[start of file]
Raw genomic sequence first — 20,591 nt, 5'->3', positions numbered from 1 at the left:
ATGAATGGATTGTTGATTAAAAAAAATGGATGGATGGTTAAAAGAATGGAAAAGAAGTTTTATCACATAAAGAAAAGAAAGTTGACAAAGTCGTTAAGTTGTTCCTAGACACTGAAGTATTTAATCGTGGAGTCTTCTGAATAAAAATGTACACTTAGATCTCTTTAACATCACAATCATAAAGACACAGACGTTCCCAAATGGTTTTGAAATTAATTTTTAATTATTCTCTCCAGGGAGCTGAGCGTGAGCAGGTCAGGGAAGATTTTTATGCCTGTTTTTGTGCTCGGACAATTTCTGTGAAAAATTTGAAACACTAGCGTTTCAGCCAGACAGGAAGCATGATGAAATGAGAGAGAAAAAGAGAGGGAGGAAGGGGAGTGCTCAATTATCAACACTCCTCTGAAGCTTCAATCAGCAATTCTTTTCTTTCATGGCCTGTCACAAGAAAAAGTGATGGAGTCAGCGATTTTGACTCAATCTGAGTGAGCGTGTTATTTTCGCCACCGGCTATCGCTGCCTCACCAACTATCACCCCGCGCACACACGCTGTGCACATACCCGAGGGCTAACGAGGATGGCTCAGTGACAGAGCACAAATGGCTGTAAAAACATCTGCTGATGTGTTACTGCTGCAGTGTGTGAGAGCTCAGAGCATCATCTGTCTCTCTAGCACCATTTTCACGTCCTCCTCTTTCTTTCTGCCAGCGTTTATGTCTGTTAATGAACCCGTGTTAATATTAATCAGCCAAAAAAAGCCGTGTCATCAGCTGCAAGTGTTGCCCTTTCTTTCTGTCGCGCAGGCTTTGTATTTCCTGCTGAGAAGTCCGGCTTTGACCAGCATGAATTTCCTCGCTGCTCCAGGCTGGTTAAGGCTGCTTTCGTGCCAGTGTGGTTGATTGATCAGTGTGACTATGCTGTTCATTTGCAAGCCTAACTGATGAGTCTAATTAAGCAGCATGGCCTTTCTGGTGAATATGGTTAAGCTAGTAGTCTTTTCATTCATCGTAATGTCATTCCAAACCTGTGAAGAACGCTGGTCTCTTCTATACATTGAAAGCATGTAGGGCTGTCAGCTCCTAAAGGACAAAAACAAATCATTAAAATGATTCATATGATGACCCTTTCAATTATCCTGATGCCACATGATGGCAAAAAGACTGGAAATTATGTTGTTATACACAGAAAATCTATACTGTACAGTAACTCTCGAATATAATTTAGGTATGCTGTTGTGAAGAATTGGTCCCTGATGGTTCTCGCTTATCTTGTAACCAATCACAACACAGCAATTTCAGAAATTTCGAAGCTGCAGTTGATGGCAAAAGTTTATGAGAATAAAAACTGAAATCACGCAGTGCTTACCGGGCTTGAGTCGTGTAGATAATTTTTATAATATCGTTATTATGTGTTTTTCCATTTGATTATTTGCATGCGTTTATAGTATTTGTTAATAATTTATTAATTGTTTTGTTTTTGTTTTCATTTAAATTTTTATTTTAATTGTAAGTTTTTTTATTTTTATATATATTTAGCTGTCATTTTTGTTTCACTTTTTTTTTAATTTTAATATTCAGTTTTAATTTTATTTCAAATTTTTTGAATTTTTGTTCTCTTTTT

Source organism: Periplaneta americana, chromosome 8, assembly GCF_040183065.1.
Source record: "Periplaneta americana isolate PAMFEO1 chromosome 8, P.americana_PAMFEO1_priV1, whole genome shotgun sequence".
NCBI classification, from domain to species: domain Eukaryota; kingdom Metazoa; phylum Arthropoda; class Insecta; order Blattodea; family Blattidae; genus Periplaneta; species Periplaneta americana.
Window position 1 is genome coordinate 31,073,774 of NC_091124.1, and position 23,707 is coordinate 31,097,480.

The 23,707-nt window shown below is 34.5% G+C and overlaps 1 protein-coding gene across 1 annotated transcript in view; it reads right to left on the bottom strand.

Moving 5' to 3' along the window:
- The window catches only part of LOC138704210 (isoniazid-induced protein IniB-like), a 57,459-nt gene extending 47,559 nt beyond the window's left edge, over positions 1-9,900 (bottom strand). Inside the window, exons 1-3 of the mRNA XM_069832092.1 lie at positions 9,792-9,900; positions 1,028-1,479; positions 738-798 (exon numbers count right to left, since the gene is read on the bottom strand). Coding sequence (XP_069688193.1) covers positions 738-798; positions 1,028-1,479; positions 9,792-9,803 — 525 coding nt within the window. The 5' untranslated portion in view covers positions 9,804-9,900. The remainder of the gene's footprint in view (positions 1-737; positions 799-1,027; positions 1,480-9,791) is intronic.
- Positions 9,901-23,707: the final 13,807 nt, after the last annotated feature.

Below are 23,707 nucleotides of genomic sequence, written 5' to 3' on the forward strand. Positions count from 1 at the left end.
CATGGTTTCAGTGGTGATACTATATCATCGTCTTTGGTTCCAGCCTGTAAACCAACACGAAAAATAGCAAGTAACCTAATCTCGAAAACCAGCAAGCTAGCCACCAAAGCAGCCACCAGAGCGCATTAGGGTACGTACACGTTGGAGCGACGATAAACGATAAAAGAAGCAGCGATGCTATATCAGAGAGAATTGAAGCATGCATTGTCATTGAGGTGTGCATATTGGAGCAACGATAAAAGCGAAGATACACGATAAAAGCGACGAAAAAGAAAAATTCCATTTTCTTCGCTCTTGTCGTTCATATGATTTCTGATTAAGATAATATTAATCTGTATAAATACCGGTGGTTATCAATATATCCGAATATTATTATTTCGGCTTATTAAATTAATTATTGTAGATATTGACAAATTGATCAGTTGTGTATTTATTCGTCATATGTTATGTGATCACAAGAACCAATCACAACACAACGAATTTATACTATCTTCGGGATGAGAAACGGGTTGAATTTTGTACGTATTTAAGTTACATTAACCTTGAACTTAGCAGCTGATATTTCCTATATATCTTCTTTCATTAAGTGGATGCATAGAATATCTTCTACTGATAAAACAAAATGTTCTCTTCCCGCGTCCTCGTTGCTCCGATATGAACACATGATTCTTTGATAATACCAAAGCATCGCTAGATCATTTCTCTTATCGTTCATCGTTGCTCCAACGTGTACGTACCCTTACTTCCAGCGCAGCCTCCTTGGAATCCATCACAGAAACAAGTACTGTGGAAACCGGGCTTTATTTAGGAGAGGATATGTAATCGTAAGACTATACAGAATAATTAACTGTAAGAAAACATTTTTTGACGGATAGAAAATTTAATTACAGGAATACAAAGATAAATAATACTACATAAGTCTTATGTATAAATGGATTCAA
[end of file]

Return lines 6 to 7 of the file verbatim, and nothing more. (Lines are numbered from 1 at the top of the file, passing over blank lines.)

Window position 1 is genome coordinate 31,073,774 of NC_091124.1, and position 23,707 is coordinate 31,097,480.

The 23,707-nt window shown below is 34.5% G+C and overlaps 1 protein-coding gene across 1 annotated transcript in view; it reads right to left on the bottom strand.